‘Saving My Assassin’ a Gripping Account of Christian Courage and God’s Redemptive Power (Book Review) by Christine Virgin
While Christians throughout the world could tell similar stories of God’s redemptive powers in the worst of circumstances, few could so giftedly weave the details into a page-turner like Virginia Prodan has done in Saving My Assassin.
Ms. Prodan’s memoir opens with a gripping cliffhanger, and then goes back in time to her childhood in Romania, describing her unjust treatment in the home in which she grew up and never fit in. Instead of crushing her spirit, her abuse deepened her desire to work for justice in an unjust world.
Outside of her home, her world was no kinder. Ms. Prodan does a wonderful job weaving personal stories throughout her memoir of what it was like to live under the Communist dictatorship of Nicolae Ceausescu during the 1970s and 1980s.
Both her home and civic life propelled Ms. Prodan on a lifelong quest for answers, truth and justice. When she finally meets a relative who takes her in during her university studies and law school, she feels loved for the first time.
Though she grew up going to church and being labeled by the government as a Christian, she became a believer as an adult. There is a marked change in her life reflected in the pages of this work, because she begins to tell how God leads her through her career to use her innate gifts, talents and strengths for his glory and to help those in need. The beginning of the book reflects a child and young adult with only unanswered questions about her purpose in life; yet after she accepts Christ, woven throughout this memoir are Psalms and other Scripture with which she comforted herself in times of trouble, despair and danger.
It is inspiring to read how this diminutive, 90-pound “David” faced the “Goliath” Ceausescu judiciary to fight for basic human rights, mostly for other Christians. This is a story of triumph and how again and again, God sustained her very life as she took on a corrupt judicial system in which Ceausescu’s secret police, the Securitate, operated with impunity.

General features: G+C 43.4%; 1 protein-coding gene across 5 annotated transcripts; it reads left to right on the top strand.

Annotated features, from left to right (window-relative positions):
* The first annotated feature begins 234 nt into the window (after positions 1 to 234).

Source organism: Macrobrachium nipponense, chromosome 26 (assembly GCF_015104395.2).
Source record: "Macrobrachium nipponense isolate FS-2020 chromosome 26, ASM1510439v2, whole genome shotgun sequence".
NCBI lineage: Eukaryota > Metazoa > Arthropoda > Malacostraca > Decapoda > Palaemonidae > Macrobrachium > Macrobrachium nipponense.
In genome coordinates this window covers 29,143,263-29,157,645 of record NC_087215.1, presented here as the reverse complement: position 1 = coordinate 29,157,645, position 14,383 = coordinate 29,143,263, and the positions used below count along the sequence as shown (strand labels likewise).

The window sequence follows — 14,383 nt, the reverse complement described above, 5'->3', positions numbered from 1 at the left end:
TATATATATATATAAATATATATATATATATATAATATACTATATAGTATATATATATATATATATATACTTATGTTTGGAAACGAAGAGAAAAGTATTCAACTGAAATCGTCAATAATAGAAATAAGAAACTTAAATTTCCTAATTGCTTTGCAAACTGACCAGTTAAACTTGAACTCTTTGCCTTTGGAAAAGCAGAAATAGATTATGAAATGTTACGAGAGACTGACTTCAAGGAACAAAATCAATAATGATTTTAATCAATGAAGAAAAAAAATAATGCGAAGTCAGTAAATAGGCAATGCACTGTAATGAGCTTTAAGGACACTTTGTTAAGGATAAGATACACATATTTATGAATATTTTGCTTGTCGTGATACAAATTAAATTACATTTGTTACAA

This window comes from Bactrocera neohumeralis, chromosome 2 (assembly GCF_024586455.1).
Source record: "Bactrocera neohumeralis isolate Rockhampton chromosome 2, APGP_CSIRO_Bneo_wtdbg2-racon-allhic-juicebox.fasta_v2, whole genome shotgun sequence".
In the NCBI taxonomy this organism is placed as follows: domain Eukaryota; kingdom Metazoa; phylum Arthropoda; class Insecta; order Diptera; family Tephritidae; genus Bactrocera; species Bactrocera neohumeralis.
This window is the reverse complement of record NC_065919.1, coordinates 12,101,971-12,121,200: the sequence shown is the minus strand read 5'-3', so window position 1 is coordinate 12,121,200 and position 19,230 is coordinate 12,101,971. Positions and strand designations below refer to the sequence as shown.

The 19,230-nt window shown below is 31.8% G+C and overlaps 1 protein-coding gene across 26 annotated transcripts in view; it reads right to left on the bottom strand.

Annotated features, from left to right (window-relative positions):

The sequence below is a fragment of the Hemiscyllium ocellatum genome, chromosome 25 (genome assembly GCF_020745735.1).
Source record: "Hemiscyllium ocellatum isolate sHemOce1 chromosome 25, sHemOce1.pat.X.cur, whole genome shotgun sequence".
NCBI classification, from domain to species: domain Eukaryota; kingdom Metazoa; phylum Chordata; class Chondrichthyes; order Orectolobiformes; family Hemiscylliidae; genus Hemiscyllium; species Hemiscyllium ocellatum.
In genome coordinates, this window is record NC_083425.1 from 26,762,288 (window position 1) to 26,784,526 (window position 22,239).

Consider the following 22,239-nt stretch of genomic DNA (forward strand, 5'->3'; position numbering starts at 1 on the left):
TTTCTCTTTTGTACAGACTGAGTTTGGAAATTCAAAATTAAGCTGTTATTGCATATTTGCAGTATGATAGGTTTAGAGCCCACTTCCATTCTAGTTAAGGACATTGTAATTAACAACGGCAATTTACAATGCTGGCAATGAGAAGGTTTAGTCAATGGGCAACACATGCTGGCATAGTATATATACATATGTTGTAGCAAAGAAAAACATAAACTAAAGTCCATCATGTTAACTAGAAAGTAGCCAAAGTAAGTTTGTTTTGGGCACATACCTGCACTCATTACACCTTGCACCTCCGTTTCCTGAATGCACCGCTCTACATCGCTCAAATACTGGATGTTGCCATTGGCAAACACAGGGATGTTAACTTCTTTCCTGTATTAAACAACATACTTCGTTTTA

“The entire reason I had become an attorney was to discover and fight for the truth. Now that I had found the ultimate truth, I had no intention of backing down — no matter the cost,” she writes.
Painted throughout this memoir are details of how corrupt Romania was during Ceausescu’s rule. Ms. Prodan writes: “During the totalitarian regime of Nicolae Ceausescu, the most brutal and repressive regime — event by Soviet bloc standards — Communist Romania was a land of lies.”
The anecdotal history lessons woven throughout the book paint a grim but accurate picture of what life was like for those living under his rule.
The Securitate could search anyone, anywhere, at any time. No one was safe, as Ms. Prodan learned time and again as she witnessed neighbors being dragged off, never to be seen again.
“All that was necessary was to say the wrong thing at the wrong time in front of the wrong people. And here I was, taking that government to court. I was standing before judges and prosecutors and arguing against the government’s policy of condemning churches in order to build more edifices for the glory of Nicolae Ceausescu and his ‘golden age’ of Communism.”
While I found it slightly annoying that some questions remain unanswered about her life as you read, Ms. Prodan does not disappoint by providing a Q&A at the end. This book is a reassuring testament of God’s faithfulness, proven from its first pages as we realize Ms. Prodan should not be alive to tell her tale.
With a beautiful twist at the end that only God could orchestrate, “Saving My Assassin” is a must-read for any person of faith, encouraging perseverance through trials and courage to step out in faith and trust God.
Christine Virgin is online editor for the 21st Century Wilberforce Initiative.